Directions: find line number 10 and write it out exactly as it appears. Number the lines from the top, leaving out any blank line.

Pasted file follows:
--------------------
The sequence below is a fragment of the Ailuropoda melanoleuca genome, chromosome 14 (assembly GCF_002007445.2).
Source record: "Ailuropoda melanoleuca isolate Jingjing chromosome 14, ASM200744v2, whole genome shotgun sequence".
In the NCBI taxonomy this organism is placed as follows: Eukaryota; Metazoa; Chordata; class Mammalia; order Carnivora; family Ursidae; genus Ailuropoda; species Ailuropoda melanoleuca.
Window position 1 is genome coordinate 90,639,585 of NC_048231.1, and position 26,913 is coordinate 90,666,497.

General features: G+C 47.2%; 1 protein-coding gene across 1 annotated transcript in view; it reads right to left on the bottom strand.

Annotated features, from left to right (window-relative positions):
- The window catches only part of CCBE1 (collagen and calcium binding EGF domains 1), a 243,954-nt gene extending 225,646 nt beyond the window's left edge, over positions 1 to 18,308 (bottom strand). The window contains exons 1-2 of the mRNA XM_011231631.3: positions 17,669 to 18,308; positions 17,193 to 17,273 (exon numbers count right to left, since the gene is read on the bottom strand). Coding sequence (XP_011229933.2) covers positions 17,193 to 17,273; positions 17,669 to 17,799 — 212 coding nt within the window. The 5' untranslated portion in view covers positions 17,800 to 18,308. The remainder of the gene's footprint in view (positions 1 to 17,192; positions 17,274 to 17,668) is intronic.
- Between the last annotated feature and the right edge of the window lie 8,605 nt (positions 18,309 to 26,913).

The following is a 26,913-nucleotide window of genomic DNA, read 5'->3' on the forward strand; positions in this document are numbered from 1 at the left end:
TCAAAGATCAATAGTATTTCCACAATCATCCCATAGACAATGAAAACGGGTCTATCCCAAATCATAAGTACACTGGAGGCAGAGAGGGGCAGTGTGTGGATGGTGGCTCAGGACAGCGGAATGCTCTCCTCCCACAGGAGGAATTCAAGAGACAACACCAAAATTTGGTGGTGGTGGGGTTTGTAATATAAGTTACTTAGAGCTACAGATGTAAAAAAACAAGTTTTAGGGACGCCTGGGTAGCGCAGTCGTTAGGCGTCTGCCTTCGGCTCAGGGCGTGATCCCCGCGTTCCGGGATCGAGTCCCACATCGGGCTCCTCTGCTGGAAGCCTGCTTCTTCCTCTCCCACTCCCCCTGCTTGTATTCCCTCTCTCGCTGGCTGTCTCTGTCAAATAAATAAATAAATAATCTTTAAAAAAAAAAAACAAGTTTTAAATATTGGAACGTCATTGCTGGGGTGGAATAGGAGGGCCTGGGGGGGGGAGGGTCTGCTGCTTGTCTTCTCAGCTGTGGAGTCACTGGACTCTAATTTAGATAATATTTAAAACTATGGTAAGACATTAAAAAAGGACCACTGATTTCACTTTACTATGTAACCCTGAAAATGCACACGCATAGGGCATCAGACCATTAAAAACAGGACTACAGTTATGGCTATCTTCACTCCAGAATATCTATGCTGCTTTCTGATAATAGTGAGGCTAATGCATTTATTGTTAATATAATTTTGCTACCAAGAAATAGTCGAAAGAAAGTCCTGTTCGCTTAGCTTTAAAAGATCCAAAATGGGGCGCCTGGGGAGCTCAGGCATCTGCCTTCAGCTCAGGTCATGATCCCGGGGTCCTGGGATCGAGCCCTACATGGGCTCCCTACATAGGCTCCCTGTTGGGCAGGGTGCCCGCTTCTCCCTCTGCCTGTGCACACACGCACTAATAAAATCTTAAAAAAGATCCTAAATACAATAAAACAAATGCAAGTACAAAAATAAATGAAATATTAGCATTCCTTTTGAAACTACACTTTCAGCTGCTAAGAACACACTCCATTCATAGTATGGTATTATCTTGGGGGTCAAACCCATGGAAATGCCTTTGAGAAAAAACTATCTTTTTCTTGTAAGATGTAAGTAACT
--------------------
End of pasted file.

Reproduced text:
TCAAAGATCAATAGTATTTCCACAATCATCCCATAGACAATGAAAACGGGTCTATCCCAAATCATAAGTACACTGGAGGCAGAGAGGGGCAGTGTGTGGATGGTGGCTCAGGACAGCGGAATGCTCTCCTCCCACAGGAGGAATTCAAGAGACAACACCAAAATTTGGTGGTGGTGGGGTTTGTAATATAAGTTACTTAGAGCTACAGATGTAAAAAAACAAGTTTTAGGGACGCCTGGGTAGCGCAGTCGTTAGGCGTCTGCCTTCGGCTCAGGGCGTGATCCCCGCGTTCCGGGATCGAGTCCCACATCGGGCTCCTCTGCTGGAAGCCTGCTTCTTCCTCTCCCACTCCCCCTGCTTGTATTCCCTCTCTCGCTGGCTGTCTCTGTCAAATAAATAAATAAATAATCTTTAAAAAAAAAAAACAAGTTTTAAATATTGGAACGTCATTGCTGGGGTGGAATAGGAGGGCCTGGGGGGGGGAGGGTCTGCTGCTTGTCTTCTCAGCTGTGGAGTCACTGGACTCTAATTTAGATAATATTTAAAACTATGGTAAGACATTAAAAAAGGACCACTGATTTCACTTTACTATGTAACCCTGAAAATGCACACGCATAGGGCATCAGACCATTAAAAACAGGACTACAGTTATGGCTATCTTCACTCCAGAATATCTATGCTGCTTTCTGATAATAGTGAGGCTAATGCATTTATTGTTAATATAATTTTGCTACCAAGAAATAGTCGAAAGAAAGTCCTGTTCGCTTAGCTTTAAAAGATCCAAAATGGGGCGCCTGGGGAGCTCAGGCATCTGCCTTCAGCTCAGGTCATGATCCCGGGGTCCTGGGATCGAGCCCTACATGGGCTCCCTACATAGGCTCCCTGTTGGGCAGGGTGCCCGCTTCTCCCTCTGCCTGTGCACACACGCACTAATAAAATCTTAAAAAAGATCCTAAATACAATAAAACAAATGCAAGTACAAAAATAAATGAAATATTAGCATTCCTTTTGAAACTACACTTTCAGCTGCTAAGAACACACTCCATTCATAGTATGGTATTATCTTGGGGGTCAAACCCATGGAAATGCCTTTGAGAAAAAACTATCTTTTTCTTGTAAGATGTAAGTAACT